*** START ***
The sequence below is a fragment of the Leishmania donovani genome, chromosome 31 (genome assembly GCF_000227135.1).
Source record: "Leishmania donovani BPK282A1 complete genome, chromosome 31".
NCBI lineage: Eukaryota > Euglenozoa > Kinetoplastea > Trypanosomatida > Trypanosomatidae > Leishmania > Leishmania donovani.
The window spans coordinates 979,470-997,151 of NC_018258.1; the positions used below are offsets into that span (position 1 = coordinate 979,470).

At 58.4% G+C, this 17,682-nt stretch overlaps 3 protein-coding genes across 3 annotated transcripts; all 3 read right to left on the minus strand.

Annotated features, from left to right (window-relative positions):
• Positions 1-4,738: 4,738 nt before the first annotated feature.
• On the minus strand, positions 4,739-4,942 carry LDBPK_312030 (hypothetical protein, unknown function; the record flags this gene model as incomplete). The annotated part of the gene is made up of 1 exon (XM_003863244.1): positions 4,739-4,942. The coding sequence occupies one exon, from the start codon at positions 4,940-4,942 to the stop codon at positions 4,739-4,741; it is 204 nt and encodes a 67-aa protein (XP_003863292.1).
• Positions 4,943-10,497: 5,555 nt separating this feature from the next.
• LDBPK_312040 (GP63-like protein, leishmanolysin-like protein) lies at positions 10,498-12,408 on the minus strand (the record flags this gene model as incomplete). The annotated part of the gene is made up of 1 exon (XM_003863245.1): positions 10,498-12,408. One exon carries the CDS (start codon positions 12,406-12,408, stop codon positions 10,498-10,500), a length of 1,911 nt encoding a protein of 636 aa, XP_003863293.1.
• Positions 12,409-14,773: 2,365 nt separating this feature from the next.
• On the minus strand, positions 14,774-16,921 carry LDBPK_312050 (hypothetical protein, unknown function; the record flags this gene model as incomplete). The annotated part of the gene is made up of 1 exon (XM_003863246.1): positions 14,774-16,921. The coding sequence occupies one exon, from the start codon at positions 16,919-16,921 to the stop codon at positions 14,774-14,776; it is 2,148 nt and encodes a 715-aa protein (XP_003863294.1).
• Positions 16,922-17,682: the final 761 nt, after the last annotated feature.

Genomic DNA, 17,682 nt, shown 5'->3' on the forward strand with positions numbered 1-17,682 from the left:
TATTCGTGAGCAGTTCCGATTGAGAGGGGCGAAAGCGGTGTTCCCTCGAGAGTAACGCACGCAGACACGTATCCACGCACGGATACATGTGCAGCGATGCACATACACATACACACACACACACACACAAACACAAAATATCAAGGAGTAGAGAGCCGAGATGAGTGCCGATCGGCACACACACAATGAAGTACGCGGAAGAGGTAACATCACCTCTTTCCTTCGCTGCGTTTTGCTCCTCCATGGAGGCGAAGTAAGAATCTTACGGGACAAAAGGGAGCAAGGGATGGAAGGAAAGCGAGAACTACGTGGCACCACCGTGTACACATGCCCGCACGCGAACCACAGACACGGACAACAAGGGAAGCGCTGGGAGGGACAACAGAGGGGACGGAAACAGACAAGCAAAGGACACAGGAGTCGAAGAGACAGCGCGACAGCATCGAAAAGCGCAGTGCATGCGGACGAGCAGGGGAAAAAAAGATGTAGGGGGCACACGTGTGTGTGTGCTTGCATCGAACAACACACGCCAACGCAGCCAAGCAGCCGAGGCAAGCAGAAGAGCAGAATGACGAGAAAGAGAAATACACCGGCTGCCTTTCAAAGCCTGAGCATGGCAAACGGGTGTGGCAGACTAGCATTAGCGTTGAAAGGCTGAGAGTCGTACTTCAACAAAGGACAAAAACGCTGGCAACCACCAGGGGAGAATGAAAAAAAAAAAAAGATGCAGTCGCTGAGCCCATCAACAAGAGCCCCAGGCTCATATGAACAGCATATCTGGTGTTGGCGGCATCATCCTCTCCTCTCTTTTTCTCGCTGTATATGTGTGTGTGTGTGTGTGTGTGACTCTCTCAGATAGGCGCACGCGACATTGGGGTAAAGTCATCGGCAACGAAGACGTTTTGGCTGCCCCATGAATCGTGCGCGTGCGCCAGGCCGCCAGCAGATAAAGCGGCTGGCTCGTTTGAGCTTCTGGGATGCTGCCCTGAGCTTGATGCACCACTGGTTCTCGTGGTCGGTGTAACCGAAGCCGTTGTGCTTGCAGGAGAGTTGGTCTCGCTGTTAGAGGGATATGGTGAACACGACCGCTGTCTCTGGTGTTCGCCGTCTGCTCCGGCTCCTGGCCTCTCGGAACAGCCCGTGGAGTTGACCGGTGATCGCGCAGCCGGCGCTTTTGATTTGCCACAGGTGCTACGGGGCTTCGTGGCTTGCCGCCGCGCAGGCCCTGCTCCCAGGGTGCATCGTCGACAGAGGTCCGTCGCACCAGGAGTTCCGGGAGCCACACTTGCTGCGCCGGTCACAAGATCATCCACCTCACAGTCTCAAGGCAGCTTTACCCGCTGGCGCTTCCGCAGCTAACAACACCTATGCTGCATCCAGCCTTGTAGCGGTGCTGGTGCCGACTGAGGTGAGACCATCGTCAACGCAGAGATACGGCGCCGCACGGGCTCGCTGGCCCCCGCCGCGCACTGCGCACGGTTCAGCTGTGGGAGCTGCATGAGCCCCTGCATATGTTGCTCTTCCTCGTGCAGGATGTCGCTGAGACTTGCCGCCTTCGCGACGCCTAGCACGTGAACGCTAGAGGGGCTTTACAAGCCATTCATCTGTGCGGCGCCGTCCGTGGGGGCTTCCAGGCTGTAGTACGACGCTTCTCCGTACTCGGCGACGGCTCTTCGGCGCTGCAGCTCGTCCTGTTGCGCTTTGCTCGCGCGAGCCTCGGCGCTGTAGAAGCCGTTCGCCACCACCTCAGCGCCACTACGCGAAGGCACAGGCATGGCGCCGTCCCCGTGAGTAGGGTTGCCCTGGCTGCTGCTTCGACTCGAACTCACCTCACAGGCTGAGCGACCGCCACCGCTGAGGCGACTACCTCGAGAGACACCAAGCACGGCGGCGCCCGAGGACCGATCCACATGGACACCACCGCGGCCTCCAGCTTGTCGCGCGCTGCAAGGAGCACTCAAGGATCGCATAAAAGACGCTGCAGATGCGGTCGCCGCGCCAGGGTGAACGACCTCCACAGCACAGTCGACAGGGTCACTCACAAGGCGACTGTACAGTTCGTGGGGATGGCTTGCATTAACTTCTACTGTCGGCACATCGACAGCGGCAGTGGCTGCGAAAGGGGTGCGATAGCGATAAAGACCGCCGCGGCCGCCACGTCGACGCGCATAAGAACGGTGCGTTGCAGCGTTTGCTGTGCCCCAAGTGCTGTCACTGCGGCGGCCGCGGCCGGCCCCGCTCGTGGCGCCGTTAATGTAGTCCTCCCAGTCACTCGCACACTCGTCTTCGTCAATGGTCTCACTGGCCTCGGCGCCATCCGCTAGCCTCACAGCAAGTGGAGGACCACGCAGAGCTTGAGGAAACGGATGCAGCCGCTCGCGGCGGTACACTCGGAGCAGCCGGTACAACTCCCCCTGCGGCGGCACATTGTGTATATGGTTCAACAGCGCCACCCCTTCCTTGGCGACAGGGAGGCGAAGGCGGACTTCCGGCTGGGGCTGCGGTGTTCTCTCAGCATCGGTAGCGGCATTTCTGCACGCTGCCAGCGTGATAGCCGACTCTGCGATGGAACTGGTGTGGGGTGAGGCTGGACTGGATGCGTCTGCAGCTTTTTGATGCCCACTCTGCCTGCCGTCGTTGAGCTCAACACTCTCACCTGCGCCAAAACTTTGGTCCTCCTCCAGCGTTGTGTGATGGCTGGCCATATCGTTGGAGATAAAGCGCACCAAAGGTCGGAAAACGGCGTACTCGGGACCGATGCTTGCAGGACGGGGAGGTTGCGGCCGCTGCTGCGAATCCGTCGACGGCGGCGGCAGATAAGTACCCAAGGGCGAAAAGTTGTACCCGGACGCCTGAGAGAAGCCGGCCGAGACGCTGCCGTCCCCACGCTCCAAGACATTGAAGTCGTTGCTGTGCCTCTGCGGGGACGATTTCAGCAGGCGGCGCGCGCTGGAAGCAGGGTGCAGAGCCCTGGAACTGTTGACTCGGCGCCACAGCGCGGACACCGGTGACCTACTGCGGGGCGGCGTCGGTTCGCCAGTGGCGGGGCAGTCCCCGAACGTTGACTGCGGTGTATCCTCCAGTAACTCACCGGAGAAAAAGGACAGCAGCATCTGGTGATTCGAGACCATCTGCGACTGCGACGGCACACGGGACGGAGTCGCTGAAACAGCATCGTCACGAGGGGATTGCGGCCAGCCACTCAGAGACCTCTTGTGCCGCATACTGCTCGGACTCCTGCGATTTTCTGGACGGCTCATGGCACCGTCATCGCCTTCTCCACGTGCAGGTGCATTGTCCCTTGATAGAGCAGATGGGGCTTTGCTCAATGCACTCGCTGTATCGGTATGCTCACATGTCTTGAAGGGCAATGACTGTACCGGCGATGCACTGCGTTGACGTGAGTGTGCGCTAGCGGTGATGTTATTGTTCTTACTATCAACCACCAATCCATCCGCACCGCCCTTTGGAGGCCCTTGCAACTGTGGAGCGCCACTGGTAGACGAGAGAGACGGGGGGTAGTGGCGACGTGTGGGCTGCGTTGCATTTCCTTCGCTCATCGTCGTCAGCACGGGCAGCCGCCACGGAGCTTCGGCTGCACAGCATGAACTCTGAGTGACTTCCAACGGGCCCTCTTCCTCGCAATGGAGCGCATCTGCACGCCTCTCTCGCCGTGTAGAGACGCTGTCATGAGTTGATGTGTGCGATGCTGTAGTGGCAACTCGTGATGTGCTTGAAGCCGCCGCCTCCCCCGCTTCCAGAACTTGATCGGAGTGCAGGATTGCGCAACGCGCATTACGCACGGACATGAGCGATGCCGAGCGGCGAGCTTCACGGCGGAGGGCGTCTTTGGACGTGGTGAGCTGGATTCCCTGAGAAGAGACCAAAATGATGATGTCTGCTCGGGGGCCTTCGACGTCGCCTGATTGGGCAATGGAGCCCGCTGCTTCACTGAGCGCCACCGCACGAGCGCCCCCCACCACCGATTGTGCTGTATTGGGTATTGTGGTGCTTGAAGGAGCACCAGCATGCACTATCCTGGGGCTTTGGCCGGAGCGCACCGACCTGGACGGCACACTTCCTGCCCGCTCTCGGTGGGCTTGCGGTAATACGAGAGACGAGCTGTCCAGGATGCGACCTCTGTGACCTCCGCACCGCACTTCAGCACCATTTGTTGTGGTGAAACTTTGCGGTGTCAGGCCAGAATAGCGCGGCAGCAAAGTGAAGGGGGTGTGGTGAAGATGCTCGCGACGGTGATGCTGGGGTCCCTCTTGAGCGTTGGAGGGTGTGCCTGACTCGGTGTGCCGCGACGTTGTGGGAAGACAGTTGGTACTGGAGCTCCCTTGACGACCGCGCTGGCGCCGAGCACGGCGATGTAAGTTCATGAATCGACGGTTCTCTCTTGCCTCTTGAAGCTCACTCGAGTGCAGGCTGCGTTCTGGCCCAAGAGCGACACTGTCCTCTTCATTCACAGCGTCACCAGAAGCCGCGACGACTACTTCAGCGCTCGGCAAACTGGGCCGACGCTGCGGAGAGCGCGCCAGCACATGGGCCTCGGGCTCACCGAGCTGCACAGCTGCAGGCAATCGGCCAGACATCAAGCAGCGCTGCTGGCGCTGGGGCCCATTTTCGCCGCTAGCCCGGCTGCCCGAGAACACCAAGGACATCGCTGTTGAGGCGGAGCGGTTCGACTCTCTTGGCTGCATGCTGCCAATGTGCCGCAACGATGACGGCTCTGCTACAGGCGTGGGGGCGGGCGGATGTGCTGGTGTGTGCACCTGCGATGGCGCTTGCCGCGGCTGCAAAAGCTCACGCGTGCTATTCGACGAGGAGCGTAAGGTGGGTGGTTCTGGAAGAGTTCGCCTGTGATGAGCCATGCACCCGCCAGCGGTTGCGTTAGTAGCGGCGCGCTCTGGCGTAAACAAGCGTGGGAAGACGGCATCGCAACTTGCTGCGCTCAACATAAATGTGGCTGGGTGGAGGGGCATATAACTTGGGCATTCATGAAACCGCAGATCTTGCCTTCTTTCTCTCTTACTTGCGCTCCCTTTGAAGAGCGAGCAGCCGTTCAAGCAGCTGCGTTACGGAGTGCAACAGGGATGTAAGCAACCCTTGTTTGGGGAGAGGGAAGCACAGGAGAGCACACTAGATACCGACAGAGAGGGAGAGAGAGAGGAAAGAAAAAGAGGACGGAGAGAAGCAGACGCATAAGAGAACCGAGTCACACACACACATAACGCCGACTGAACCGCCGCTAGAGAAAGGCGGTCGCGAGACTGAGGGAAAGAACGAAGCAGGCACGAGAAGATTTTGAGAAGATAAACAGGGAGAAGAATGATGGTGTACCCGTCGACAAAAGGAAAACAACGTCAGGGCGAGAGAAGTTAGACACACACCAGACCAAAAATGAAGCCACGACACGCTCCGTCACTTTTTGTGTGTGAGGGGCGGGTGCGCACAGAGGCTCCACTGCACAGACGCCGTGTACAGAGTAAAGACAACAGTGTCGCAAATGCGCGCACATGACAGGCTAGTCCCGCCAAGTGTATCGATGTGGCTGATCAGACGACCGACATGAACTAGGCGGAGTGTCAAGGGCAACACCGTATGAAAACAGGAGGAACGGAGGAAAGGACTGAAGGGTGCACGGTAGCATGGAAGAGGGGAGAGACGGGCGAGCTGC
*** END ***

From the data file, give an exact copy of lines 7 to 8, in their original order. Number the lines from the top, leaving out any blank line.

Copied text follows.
• Positions 1-4,738: 4,738 nt before the first annotated feature.
• On the minus strand, positions 4,739-4,942 carry LDBPK_312030 (hypothetical protein, unknown function; the record flags this gene model as incomplete). The annotated part of the gene is made up of 1 exon (XM_003863244.1): positions 4,739-4,942. The coding sequence occupies one exon, from the start codon at positions 4,940-4,942 to the stop codon at positions 4,739-4,741; it is 204 nt and encodes a 67-aa protein (XP_003863292.1).